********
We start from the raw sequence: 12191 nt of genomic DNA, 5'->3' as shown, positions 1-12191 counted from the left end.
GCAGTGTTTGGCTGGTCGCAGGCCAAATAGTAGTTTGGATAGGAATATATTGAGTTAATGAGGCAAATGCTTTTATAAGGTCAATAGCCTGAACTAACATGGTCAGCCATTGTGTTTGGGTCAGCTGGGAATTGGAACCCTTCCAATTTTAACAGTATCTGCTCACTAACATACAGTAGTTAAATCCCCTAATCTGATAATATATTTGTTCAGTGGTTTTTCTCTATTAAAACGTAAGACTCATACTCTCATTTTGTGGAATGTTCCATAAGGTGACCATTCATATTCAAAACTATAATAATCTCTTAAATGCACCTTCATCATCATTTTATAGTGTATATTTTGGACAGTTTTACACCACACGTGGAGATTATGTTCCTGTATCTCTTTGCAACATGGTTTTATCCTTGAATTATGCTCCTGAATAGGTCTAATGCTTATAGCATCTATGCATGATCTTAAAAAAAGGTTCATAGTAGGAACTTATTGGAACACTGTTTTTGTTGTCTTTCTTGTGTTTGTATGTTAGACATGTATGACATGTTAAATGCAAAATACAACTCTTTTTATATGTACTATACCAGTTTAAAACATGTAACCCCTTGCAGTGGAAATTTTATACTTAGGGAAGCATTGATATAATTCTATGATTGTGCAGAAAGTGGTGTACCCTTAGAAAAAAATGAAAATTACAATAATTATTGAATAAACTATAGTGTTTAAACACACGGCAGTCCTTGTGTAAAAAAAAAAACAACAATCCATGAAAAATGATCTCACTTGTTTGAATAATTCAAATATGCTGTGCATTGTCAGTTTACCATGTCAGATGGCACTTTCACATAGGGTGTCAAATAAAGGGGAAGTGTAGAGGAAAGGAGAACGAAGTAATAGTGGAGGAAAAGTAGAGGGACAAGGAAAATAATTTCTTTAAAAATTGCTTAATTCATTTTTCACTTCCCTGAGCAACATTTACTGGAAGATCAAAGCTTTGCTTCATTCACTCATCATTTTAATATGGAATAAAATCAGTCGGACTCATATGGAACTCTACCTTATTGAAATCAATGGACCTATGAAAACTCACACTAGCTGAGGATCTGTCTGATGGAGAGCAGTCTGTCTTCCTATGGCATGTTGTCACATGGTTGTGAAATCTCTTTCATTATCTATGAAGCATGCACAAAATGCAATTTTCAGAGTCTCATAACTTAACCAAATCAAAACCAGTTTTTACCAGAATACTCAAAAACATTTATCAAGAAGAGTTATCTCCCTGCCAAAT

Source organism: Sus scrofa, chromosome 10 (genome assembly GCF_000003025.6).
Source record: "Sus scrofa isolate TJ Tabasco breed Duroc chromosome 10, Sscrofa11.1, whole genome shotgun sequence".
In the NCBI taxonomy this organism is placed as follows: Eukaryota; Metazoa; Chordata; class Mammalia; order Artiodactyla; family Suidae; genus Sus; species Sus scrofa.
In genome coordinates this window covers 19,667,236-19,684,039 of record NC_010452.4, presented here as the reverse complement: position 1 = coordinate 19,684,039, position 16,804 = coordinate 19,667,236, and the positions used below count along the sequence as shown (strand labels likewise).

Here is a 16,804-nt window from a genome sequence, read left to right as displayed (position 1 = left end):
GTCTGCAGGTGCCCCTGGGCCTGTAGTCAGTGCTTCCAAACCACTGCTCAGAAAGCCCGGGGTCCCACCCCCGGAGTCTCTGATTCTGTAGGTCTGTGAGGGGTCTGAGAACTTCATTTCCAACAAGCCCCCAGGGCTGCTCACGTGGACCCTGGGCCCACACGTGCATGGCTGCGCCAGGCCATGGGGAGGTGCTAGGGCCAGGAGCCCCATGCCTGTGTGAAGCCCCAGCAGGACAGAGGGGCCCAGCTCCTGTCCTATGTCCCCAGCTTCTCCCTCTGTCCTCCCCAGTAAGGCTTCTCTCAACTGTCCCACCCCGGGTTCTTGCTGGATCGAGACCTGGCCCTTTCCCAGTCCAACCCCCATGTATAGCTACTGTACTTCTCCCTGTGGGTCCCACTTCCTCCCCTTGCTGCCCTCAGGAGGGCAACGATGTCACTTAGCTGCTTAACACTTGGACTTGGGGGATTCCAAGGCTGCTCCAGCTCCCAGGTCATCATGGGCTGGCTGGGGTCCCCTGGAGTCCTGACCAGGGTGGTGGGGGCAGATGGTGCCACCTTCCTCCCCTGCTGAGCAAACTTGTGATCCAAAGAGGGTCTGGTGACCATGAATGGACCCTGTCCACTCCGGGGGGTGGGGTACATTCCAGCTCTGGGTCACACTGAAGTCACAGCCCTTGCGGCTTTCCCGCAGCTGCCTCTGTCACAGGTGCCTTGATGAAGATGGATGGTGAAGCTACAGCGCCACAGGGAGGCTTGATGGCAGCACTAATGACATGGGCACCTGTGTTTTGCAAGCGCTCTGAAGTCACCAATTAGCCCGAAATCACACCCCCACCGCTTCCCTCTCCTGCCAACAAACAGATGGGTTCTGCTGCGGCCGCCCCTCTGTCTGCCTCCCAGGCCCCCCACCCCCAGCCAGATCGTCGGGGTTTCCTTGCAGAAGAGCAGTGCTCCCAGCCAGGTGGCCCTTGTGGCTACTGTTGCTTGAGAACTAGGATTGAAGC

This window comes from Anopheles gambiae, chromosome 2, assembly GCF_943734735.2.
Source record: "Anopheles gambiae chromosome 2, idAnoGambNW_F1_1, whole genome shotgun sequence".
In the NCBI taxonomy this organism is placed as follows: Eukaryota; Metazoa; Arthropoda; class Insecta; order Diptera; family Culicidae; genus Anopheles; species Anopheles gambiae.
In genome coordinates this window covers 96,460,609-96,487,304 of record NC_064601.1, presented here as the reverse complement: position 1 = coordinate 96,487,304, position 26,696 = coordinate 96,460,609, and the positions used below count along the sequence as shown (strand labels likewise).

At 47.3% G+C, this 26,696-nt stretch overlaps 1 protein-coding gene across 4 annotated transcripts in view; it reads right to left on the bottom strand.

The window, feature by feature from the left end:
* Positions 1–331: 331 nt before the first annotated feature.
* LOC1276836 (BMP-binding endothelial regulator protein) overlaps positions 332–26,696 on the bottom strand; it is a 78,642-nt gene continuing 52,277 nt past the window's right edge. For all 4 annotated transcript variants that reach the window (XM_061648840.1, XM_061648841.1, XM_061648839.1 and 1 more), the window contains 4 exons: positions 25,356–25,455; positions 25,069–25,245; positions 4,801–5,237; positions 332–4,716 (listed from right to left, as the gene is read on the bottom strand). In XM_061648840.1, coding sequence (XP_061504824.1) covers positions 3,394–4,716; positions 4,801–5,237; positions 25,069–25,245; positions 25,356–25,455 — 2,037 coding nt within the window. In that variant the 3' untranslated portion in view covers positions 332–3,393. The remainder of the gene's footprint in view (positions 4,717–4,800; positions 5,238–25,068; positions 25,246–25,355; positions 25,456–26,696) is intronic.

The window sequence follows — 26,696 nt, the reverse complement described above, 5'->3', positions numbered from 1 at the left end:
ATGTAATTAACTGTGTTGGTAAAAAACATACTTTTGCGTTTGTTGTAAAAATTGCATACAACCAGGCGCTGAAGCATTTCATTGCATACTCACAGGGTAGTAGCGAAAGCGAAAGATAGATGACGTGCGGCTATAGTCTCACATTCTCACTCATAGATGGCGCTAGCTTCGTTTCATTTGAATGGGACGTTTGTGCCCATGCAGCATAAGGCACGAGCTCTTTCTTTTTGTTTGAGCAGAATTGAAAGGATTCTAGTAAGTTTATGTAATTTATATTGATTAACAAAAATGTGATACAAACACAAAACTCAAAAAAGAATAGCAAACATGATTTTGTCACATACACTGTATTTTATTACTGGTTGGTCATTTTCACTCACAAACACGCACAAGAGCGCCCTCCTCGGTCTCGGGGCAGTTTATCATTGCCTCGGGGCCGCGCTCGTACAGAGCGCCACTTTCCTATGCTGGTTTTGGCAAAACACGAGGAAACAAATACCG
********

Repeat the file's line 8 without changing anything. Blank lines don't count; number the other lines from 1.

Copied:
GTCTGCAGGTGCCCCTGGGCCTGTAGTCAGTGCTTCCAAACCACTGCTCAGAAAGCCCGGGGTCCCACCCCCGGAGTCTCTGATTCTGTAGGTCTGTGAGGGGTCTGAGAACTTCATTTCCAACAAGCCCCCAGGGCTGCTCACGTGGACCCTGGGCCCACACGTGCATGGCTGCGCCAGGCCATGGGGAGGTGCTAGGGCCAGGAGCCCCATGCCTGTGTGAAGCCCCAGCAGGACAGAGGGGCCCAGCTCCTGTCCTATGTCCCCAGCTTCTCCCTCTGTCCTCCCCAGTAAGGCTTCTCTCAACTGTCCCACCCCGGGTTCTTGCTGGATCGAGACCTGGCCCTTTCCCAGTCCAACCCCCATGTATAGCTACTGTACTTCTCCCTGTGGGTCCCACTTCCTCCCCTTGCTGCCCTCAGGAGGGCAACGATGTCACTTAGCTGCTTAACACTTGGACTTGGGGGATTCCAAGGCTGCTCCAGCTCCCAGGTCATCATGGGCTGGCTGGGGTCCCCTGGAGTCCTGACCAGGGTGGTGGGGGCAGATGGTGCCACCTTCCTCCCCTGCTGAGCAAACTTGTGATCCAAAGAGGGTCTGGTGACCATGAATGGACCCTGTCCACTCCGGGGGGTGGGGTACATTCCAGCTCTGGGTCACACTGAAGTCACAGCCCTTGCGGCTTTCCCGCAGCTGCCTCTGTCACAGGTGCCTTGATGAAGATGGATGGTGAAGCTACAGCGCCACAGGGAGGCTTGATGGCAGCACTAATGACATGGGCACCTGTGTTTTGCAAGCGCTCTGAAGTCACCAATTAGCCCGAAATCACACCCCCACCGCTTCCCTCTCCTGCCAACAAACAGATGGGTTCTGCTGCGGCCGCCCCTCTGTCTGCCTCCCAGGCCCCCCACCCCCAGCCAGATCGTCGGGGTTTCCTTGCAGAAGAGCAGTGCTCCCAGCCAGGTGGCCCTTGTGGCTACTGTTGCTTGAGAACTAGGATTGAAGC